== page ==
cloakmaker


Also found in: Thesaurus.
ThesaurusAntonymsRelated WordsSynonymsLegend:
Noun1.cloakmaker - someone whose occupation is making or repairing fur garments
garment worker, garmentmaker, garment-worker - a person who makes garments
References in periodicals archive ?
In actuality the 1910 cloakmaker's strike that involved three times as many workers proved far more significant than the "uprising of the 20,000." The final two chapters cover the tumultuous 1916 transit strikes that sparked endless newspaper reports about striker-induced violence, nearly precipitated a city-wide general strike, and enable Huyssen to prove how capital rules through the power of property and the sway it holds over city hall and the courts.
When in 1910 a massive strike among the Cloakmaker's Union in New York left tens of thousands without work and cost millions in lost wages, it was Marshall, Silver argues, who formulated "the Protocol of Peace" that brought the strike to an end.
Izzy Fine, a cloakmaker, was active in the UJPO and the
(118) In the 1910 cloakmakers' strike, Glazer publicly denounced factory owner Alan J.
Endicott canvasses WUL activities among previously studied furniture workers, chicken pluckers, seamstresses, and cloakmakers. He also digs deeper.
These were Jewish boys, sons of tailors, cloakmakers, and un-skilled workers." (35) The earning power of newsboys was especially critical during strikes when their pay often constituted the family's sole income.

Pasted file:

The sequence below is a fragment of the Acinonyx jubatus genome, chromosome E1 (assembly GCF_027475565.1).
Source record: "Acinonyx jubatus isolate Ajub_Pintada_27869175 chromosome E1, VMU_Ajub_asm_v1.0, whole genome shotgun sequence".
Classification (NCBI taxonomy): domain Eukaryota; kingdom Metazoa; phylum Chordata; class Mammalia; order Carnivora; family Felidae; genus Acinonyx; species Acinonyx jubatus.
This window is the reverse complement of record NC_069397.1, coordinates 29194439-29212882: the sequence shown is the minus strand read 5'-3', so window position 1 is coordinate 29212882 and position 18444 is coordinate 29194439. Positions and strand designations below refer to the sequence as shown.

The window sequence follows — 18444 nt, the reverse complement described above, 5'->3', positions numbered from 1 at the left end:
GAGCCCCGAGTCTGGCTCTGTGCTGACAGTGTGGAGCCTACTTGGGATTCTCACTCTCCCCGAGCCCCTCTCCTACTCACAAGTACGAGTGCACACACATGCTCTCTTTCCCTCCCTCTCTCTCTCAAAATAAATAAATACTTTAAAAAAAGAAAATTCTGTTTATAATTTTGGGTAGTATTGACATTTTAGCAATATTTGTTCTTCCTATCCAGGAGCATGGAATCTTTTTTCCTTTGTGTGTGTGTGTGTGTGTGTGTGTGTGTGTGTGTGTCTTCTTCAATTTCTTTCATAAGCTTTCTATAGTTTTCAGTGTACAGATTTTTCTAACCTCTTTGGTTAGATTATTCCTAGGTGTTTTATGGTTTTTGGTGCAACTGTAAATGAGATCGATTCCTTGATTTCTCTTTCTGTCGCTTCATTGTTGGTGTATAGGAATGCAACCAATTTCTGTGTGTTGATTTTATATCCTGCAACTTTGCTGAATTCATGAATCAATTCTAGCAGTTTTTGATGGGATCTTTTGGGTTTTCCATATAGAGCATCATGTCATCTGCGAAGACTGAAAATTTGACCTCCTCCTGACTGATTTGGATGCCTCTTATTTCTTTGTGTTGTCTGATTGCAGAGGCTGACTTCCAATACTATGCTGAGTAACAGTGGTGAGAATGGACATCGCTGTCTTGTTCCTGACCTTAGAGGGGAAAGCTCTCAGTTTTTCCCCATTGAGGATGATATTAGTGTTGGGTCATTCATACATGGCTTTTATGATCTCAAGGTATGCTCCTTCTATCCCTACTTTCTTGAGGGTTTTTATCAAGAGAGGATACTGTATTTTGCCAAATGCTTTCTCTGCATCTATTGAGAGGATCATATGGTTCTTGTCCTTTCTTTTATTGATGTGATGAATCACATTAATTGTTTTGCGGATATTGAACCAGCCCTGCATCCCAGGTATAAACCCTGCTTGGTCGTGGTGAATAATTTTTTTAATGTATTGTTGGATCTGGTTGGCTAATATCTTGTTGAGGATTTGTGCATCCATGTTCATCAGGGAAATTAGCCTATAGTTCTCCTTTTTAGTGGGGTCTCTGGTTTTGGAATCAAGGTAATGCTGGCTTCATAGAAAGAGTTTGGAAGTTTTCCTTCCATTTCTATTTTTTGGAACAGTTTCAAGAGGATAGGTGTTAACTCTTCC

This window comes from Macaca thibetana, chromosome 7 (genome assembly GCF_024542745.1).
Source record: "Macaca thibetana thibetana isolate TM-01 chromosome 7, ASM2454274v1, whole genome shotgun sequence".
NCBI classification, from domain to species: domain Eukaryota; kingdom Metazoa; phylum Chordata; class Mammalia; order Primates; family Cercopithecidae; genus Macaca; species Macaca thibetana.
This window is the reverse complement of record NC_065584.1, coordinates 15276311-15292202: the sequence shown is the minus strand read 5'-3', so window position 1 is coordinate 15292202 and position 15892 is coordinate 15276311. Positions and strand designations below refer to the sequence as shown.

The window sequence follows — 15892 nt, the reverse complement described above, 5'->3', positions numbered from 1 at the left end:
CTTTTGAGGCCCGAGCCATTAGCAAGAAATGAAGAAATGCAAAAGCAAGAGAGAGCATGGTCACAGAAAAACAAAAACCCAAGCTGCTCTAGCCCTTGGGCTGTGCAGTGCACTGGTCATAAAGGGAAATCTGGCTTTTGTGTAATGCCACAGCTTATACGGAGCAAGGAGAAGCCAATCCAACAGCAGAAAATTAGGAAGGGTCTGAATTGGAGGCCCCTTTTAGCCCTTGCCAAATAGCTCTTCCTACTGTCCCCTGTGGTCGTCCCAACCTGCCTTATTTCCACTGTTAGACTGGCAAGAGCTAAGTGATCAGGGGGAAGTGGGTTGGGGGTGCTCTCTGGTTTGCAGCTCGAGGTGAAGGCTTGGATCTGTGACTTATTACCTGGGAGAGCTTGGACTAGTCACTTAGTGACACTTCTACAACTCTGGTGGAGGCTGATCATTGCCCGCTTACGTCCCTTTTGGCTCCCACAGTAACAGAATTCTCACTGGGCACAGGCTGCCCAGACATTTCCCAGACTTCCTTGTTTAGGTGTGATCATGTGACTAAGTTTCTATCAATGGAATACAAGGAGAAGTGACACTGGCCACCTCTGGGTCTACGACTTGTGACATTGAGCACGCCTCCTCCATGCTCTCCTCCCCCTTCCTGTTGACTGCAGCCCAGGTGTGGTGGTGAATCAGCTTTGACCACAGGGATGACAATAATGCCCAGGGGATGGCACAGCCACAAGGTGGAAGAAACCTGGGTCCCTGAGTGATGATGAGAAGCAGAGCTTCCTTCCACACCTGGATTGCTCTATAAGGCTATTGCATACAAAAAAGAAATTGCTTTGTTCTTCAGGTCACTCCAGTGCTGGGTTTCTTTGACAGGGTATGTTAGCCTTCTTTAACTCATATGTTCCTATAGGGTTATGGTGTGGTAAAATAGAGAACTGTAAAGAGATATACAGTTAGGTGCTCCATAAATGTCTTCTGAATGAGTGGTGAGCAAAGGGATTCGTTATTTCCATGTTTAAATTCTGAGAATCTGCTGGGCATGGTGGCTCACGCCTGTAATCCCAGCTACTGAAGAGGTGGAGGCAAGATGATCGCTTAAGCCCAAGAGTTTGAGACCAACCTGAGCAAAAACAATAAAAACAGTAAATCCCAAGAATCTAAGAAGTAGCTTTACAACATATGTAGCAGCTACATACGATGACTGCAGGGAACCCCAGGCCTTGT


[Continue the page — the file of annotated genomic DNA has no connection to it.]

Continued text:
Indeed, during the election campaign, a threatened strike of 600 to 700 cloakmakers, men and women, was narrowly averted only with the active involvement of the Manitoba government.
Kosak points to the cloakmakers' strike of 1890, when unskilled cutters continued striking, demanding that scab workers be fired, while the more highly paid skilled cutters (disproportionately German-Jewish and Irish) returned to work.
Conceived and initiated in October 1888 as a federation of Jewish unions, the UHT quickly found that it would have to take the lead in creating unions itself or else remain "a mere shell."(5) So in early 1889 the UHT launched an aggressive organizing campaign.(6) Early successes included the Yiddish theater actors, cloakmakers, man's-tailors, and soda-water makers.